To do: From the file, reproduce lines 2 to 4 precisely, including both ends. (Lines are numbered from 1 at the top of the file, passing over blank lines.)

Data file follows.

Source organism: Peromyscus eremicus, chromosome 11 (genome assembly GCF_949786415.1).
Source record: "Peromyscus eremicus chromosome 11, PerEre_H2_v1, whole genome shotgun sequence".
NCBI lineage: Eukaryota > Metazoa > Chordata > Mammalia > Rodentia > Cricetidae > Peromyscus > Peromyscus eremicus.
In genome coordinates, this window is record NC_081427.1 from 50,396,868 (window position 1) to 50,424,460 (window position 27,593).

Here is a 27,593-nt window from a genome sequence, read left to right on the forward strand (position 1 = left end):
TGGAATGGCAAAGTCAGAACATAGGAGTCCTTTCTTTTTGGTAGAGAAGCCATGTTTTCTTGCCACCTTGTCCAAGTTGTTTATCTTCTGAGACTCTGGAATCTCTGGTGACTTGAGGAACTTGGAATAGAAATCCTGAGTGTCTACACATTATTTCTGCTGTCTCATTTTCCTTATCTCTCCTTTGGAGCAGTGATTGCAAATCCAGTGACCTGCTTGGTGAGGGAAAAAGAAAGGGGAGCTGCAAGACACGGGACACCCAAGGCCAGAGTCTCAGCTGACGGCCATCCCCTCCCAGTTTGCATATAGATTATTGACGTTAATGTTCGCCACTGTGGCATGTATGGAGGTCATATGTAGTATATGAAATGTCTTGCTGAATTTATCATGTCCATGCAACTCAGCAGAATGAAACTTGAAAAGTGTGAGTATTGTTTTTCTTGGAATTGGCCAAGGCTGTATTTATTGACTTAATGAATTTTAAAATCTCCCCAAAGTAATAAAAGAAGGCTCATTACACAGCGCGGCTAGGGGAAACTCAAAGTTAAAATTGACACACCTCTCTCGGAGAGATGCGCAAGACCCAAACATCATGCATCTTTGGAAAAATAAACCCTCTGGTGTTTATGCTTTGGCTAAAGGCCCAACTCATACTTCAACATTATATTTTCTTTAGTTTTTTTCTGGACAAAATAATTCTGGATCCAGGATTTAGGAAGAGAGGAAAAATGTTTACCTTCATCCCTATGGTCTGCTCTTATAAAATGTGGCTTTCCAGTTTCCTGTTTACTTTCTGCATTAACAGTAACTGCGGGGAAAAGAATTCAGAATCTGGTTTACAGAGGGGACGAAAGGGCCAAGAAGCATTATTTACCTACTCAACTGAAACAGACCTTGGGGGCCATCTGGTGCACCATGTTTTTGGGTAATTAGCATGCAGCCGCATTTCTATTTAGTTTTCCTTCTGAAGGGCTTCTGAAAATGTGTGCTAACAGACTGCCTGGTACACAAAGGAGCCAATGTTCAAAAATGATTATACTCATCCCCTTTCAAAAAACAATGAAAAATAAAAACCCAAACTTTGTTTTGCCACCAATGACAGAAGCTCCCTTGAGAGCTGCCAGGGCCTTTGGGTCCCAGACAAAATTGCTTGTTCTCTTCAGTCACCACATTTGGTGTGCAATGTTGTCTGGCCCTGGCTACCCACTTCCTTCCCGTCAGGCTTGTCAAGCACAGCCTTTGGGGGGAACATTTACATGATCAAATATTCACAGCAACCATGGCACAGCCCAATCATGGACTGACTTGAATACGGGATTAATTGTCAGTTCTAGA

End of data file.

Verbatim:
Source record: "Peromyscus eremicus chromosome 11, PerEre_H2_v1, whole genome shotgun sequence".
NCBI lineage: Eukaryota > Metazoa > Chordata > Mammalia > Rodentia > Cricetidae > Peromyscus > Peromyscus eremicus.
In genome coordinates, this window is record NC_081427.1 from 50,396,868 (window position 1) to 50,424,460 (window position 27,593).